Angela Proffit rarely uses her business debit card. But one morning in December 2018, she was heading out for a long drive with a client of her consulting business. She had to fill up her gas tank and realized she had lent her business credit card to one of her team members, so she pulled out her debit card instead. As soon as she filled her tank, her phone alerted her to a purchase of $5.46. She didn’t recall a purchase of that amount, but since she was with a client, she made a mental note to follow up later.
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More alerts followed and before she could contact her bank, an employee of her bank called and shared the bad news: her business bank account had been compromised and her entire balance of some $35,000 was gone.
“I’ll never forget it,” Proffit said. “They told me, ‘your business bank account has been drained.’”
As it turned out, that one time she used her business debit card was on a gas pump where an illegal “skimming” device had been installed. It captured her account information and was used to access her account.
What Proffitt didn’t know at the time was that business debit cards aren’t covered by the same laws as consumer debit cards when it comes to loss or theft. In fact, there’s no federal law that covers debit card theft. That means financial institutions aren’t required to promptly credit accounts when business debit cards are compromised. (Consumer cards, by contrast, are covered by the Electronic Funds Transfer Act, which generally requires financial institutions to provisionally credit accounts within 14 days).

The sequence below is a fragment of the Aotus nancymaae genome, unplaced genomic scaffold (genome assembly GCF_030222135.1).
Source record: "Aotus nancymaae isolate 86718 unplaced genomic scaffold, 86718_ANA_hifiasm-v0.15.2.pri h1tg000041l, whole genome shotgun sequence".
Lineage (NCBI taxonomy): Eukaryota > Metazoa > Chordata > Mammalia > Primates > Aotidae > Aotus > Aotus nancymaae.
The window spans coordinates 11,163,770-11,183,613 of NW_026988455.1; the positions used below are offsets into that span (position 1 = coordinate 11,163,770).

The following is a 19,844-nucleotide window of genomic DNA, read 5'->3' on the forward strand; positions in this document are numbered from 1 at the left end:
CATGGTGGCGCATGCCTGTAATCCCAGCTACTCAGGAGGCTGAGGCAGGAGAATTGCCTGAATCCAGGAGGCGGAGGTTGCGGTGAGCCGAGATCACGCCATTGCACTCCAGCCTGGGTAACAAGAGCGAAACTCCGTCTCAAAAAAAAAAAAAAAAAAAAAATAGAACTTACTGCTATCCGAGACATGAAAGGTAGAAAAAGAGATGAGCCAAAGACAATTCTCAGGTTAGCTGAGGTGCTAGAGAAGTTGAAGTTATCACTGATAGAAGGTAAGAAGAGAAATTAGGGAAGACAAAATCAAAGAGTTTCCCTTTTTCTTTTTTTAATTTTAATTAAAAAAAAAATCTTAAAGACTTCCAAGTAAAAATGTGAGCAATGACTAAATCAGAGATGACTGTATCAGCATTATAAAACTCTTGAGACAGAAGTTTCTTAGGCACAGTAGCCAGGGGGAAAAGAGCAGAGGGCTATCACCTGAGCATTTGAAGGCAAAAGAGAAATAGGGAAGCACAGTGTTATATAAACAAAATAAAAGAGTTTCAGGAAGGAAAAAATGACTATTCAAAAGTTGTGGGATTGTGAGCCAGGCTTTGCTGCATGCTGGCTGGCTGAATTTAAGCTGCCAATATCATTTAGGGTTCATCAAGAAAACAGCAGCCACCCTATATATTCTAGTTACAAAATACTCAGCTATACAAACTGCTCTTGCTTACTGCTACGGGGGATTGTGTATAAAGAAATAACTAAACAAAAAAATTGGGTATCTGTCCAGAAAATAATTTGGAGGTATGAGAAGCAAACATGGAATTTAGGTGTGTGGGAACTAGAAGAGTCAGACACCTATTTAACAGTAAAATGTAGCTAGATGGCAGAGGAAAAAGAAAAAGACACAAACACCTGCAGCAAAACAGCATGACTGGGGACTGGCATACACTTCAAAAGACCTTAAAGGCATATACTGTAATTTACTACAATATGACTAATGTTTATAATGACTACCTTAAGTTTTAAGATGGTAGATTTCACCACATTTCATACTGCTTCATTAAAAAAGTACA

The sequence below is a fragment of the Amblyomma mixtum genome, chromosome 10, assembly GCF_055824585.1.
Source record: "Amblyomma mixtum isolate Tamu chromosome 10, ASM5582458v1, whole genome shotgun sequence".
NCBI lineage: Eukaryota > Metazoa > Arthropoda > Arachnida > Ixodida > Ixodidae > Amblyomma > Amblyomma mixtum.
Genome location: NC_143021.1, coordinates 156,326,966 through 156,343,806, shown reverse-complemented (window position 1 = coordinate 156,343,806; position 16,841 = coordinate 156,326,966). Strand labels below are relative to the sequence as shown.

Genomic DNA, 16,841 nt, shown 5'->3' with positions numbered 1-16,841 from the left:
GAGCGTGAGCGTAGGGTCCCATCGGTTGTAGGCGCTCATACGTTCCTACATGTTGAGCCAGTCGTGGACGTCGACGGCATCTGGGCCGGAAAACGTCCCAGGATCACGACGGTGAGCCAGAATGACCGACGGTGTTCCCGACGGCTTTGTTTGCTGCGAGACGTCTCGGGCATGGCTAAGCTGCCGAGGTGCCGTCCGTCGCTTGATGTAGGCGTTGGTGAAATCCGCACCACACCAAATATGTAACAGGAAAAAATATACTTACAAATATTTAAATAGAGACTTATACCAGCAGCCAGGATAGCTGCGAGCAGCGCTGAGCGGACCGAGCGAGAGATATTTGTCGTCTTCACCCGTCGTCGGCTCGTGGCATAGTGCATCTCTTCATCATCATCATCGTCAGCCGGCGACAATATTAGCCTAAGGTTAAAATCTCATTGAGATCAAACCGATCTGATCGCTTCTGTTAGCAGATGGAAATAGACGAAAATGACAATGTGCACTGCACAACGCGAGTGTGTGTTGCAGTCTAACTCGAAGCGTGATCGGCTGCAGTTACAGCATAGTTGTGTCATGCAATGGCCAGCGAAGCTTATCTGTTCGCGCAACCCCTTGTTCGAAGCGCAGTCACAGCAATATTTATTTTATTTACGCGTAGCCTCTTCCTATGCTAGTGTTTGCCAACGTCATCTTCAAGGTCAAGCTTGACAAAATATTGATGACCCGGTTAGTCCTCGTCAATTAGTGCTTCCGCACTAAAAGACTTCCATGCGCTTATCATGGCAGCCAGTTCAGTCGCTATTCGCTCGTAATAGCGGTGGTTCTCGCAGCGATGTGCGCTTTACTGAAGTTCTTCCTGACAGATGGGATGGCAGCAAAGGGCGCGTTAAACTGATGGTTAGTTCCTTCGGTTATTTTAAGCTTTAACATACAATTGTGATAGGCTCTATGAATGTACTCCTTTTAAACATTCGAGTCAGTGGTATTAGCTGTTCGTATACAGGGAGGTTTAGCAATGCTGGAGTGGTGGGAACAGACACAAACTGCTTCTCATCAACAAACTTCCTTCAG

It took over a month and a half to get her money back. In the meantime, payments were bouncing and she scrambled to tap other funds. She also had to adjust all automatic payments coming from the account.
She found the process was a huge hassle. “They required me to come into the branch in person to fill out paperwork,” Proffit said. “I had clients to take care of, and I was traveling.”
Like many entrepreneurs, Proffitt is busy: she’s the founder of GSD Creative, a wedding and events expert, productivity consultant, speaker and designer. She’s also host of the Business Unveiled Podcast, dedicated to helping business owners fast track their businesses and lives.
Here, she shares her experience with credit fraud to warn other entrepreneurs so they don’t go through the same thing.
Credit cards vs. debit cards
Unlike business debit cards—which are not covered by federal law in the case of fraudulent use—business credit cards are covered by the same law as consumer credit cards if they are used without authorization. The law that covers business credit cards is called the Truth In Lending Act, and it limits cardholder liability to $50 maximum. This makes business credit cards a safer bet than business debit cards.
To help protect herself and her business, she now does things differently. First, and most importantly, Proffit uses business credit cards, not business debit cards, for her business transactions. She also utilizes different cards for different purposes: When she travels, she uses a travel reward card. She gives a different card to team members, with lower credit limits.
She always uses two-factor authentication and has alerts on her accounts so she’ll be notified of unusual purchases. When one of her credit cards was used fraudulently, her credit card issuer immediately called her and they were able to stop further fraudulent use.
If you’re a busy entrepreneur like Proffitt, make sure you are using the right cards in your business and taking advantage of alerts and security features.
“No one is going to take care of your business like you do,” Proffitt said. “Business owners need to understand how to protect themselves.”